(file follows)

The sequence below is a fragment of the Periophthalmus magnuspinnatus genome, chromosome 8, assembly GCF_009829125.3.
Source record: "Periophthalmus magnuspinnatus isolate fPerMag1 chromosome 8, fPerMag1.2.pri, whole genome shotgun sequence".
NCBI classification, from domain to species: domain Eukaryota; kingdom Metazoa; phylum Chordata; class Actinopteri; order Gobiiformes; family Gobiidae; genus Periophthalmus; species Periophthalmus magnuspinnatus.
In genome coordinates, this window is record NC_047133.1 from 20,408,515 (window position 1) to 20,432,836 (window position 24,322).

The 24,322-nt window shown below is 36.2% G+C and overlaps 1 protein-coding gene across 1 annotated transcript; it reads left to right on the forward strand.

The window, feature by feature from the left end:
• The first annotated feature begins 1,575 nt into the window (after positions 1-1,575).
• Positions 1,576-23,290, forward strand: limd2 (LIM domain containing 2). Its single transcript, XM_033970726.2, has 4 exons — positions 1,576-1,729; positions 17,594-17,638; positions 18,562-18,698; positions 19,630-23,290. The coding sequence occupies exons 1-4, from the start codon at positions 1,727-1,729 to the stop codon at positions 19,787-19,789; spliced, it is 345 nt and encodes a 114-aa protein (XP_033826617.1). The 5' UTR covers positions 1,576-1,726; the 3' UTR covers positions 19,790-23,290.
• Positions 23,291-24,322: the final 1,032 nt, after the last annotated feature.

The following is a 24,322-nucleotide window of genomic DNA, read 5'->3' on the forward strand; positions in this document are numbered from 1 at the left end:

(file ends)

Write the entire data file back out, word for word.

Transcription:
The sequence below is a fragment of the Periophthalmus magnuspinnatus genome, chromosome 8, assembly GCF_009829125.3.
Source record: "Periophthalmus magnuspinnatus isolate fPerMag1 chromosome 8, fPerMag1.2.pri, whole genome shotgun sequence".
NCBI classification, from domain to species: domain Eukaryota; kingdom Metazoa; phylum Chordata; class Actinopteri; order Gobiiformes; family Gobiidae; genus Periophthalmus; species Periophthalmus magnuspinnatus.
In genome coordinates, this window is record NC_047133.1 from 20,408,515 (window position 1) to 20,432,836 (window position 24,322).

The 24,322-nt window shown below is 36.2% G+C and overlaps 1 protein-coding gene across 1 annotated transcript; it reads left to right on the forward strand.

The window, feature by feature from the left end:
• The first annotated feature begins 1,575 nt into the window (after positions 1-1,575).
• Positions 1,576-23,290, forward strand: limd2 (LIM domain containing 2). Its single transcript, XM_033970726.2, has 4 exons — positions 1,576-1,729; positions 17,594-17,638; positions 18,562-18,698; positions 19,630-23,290. The coding sequence occupies exons 1-4, from the start codon at positions 1,727-1,729 to the stop codon at positions 19,787-19,789; spliced, it is 345 nt and encodes a 114-aa protein (XP_033826617.1). The 5' UTR covers positions 1,576-1,726; the 3' UTR covers positions 19,790-23,290.
• Positions 23,291-24,322: the final 1,032 nt, after the last annotated feature.

The following is a 24,322-nucleotide window of genomic DNA, read 5'->3' on the forward strand; positions in this document are numbered from 1 at the left end: